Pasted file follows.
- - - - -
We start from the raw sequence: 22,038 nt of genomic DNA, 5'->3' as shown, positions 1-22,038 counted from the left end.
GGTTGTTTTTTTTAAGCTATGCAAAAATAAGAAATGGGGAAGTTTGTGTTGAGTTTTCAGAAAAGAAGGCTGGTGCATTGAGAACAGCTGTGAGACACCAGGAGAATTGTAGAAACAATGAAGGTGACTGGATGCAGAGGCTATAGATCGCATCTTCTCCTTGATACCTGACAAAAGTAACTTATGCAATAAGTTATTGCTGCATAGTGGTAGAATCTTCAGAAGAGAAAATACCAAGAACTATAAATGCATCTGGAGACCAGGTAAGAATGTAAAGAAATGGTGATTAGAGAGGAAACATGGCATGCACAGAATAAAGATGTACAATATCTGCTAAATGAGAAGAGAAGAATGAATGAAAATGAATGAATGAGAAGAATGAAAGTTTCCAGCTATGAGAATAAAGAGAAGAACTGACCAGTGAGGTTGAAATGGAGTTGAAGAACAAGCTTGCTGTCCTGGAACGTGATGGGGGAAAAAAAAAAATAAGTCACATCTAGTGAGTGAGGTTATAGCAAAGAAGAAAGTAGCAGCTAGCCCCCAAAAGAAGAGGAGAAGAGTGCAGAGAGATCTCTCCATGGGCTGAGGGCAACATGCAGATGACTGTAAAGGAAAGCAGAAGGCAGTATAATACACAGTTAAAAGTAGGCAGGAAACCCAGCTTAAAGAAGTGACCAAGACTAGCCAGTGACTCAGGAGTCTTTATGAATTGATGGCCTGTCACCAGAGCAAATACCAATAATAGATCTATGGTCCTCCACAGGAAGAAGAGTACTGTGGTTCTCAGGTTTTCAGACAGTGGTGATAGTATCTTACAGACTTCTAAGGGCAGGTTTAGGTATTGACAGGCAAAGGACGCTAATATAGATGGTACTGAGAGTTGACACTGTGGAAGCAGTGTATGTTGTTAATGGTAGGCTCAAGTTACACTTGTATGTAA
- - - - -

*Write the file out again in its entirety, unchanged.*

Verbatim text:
We start from the raw sequence: 22,038 nt of genomic DNA, 5'->3' as shown, positions 1-22,038 counted from the left end.
GGTTGTTTTTTTTAAGCTATGCAAAAATAAGAAATGGGGAAGTTTGTGTTGAGTTTTCAGAAAAGAAGGCTGGTGCATTGAGAACAGCTGTGAGACACCAGGAGAATTGTAGAAACAATGAAGGTGACTGGATGCAGAGGCTATAGATCGCATCTTCTCCTTGATACCTGACAAAAGTAACTTATGCAATAAGTTATTGCTGCATAGTGGTAGAATCTTCAGAAGAGAAAATACCAAGAACTATAAATGCATCTGGAGACCAGGTAAGAATGTAAAGAAATGGTGATTAGAGAGGAAACATGGCATGCACAGAATAAAGATGTACAATATCTGCTAAATGAGAAGAGAAGAATGAATGAAAATGAATGAATGAGAAGAATGAAAGTTTCCAGCTATGAGAATAAAGAGAAGAACTGACCAGTGAGGTTGAAATGGAGTTGAAGAACAAGCTTGCTGTCCTGGAACGTGATGGGGGAAAAAAAAAAATAAGTCACATCTAGTGAGTGAGGTTATAGCAAAGAAGAAAGTAGCAGCTAGCCCCCAAAAGAAGAGGAGAAGAGTGCAGAGAGATCTCTCCATGGGCTGAGGGCAACATGCAGATGACTGTAAAGGAAAGCAGAAGGCAGTATAATACACAGTTAAAAGTAGGCAGGAAACCCAGCTTAAAGAAGTGACCAAGACTAGCCAGTGACTCAGGAGTCTTTATGAATTGATGGCCTGTCACCAGAGCAAATACCAATAATAGATCTATGGTCCTCCACAGGAAGAAGAGTACTGTGGTTCTCAGGTTTTCAGACAGTGGTGATAGTATCTTACAGACTTCTAAGGGCAGGTTTAGGTATTGACAGGCAAAGGACGCTAATATAGATGGTACTGAGAGTTGACACTGTGGAAGCAGTGTATGTTGTTAATGGTAGGCTCAAGTTACACTTGTATGTAA